Ten years ago today, I was ten days into a teaching post at the University of Canterbury in New Zealand. I had just shaken off the jet lag that comes from moving to a time zone 16 hours ahead and had gotten into the routine of checking messages from the States and watching the national news over breakfast before heading into the office.
The past week had already been rough with news of the London terrorist attacks, and this day started with more bad news. My in-box had several messages, all of which went like this:
“Apparently Silkworm’s Michael Dahlquist and two other guys were killed when some psycho woman rammed their car from behind.”
Michael Dahlquist was 39; his friends and coworkers were Doug Meis (29) and John Glick (35). He had been Silkworm’s drummer for 15 years. Silkworm was a rare band, at the same time deeply accomplished (Andy Cohen was and is one of the most effectively virtuosic guitarists alive, and former member Joel Phelps is my candidate for most talented musician of the past 30 years) and down to earth. After a period of heavy touring, each of the three remaining members after Joel’s departure settled in Chicago, where Andy had decided to attend the University of Chicago’s law school. All fit recording and touring into their jobs and routines; Michael, John, and Doug were on their lunch break from Shure in Skokie when they were killed.
Before their deaths, it seemed Silkworm’s work-music balance and dedication would carry the band long into the future. That was taken away ten years ago. As was a delightful person. I didn’t know Michael well (I’d moved from Chicago to Pittsburgh years before he relocated from Seattle), but I looked forward to seeing Silkworm come to Pittsburgh and when I did see him, he always seemed interested in whichever person he was speaking with. He was also hilarious, evidenced by the tour journal he kept between 1997 and 2005. That journal gives a little evidence to the sweat he’d work up as he hit his drums as hard as anyone I have ever witnessed. Michael regularly taped his sticks into gardening gloves to play.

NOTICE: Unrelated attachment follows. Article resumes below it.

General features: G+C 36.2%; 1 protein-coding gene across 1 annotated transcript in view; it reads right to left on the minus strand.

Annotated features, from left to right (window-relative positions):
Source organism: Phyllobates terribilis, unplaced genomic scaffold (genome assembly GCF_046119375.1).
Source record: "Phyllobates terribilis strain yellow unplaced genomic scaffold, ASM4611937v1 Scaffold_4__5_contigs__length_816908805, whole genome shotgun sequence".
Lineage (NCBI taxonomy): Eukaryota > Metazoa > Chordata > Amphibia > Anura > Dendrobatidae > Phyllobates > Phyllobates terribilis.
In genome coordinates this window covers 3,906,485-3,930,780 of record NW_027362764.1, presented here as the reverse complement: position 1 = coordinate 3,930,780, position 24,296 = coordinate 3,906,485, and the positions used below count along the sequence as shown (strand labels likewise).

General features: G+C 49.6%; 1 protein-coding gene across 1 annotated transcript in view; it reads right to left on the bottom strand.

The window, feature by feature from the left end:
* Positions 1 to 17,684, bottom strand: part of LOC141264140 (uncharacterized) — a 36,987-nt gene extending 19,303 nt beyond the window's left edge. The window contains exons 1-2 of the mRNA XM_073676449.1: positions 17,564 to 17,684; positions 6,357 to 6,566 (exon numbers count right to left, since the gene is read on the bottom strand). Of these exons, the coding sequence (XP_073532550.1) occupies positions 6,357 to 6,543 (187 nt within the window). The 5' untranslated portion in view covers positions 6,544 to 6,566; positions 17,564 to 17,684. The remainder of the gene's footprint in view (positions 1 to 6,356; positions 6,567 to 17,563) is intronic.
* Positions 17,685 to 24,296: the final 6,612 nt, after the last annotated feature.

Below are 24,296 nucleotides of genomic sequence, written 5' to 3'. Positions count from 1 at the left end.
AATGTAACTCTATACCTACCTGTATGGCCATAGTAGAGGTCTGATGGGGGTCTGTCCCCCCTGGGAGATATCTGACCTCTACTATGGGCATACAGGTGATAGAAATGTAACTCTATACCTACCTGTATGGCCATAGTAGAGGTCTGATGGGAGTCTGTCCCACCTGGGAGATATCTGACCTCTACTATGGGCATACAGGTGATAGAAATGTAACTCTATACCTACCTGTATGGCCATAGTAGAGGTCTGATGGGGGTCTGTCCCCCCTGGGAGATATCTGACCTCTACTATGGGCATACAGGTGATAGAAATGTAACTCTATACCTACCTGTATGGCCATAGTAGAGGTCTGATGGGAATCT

Michael’s death ended Silkworm. Tim and Andy regrouped into the quartet Bottomless Pit (see this post for an appreciation of that band) and provided beautiful tributes to Michael on their first album Hammer of the Gods (itself a name used to describe a similarly hard-hitting drummer who died too young). Steve Albini wrote a moving obituary for Michael in the Chicago Reader (link opens pdf).
In the years since, a lovely documentary gave visual and audio evidence of what Michael was like. The Silkworm website became an archive and discussants their migrated to the forum associated with Albini’s Electrical Audio studio. There, conversations morphed into a terrific Silkworm tribute album An Idiot To Not Appreciate Your Time which captured the spirit of the band through the lens of 29 fans and friends. That spirit also lives on in the PRF BBQ festivals held in Chicago and everywhere from San Francisco to New York to my onetime stomping grounds of Michigan’s Upper Peninsula.
Jon Solomon reminded me of the anniversary with his open letter to Michael today. I saw Jon last month at the annual Chicago BBQ, and his letter reflects my feelings about that event, and how what has been built relates to Michael’s example and why we miss Michael ten years later.
But this post wouldn’t be right without giving Michael the last word. At one point, a few years after Silkworm’s Lifestyle album came out, he took it upon himself to make a video of one of its songs. Most videos are lip-synched to a studio recording. Not this one. Michael performed his own a cappella version of Andy’s song, starring and editing in the video just because he felt like it. Click the link and enjoy “Treat the New Guy Right.”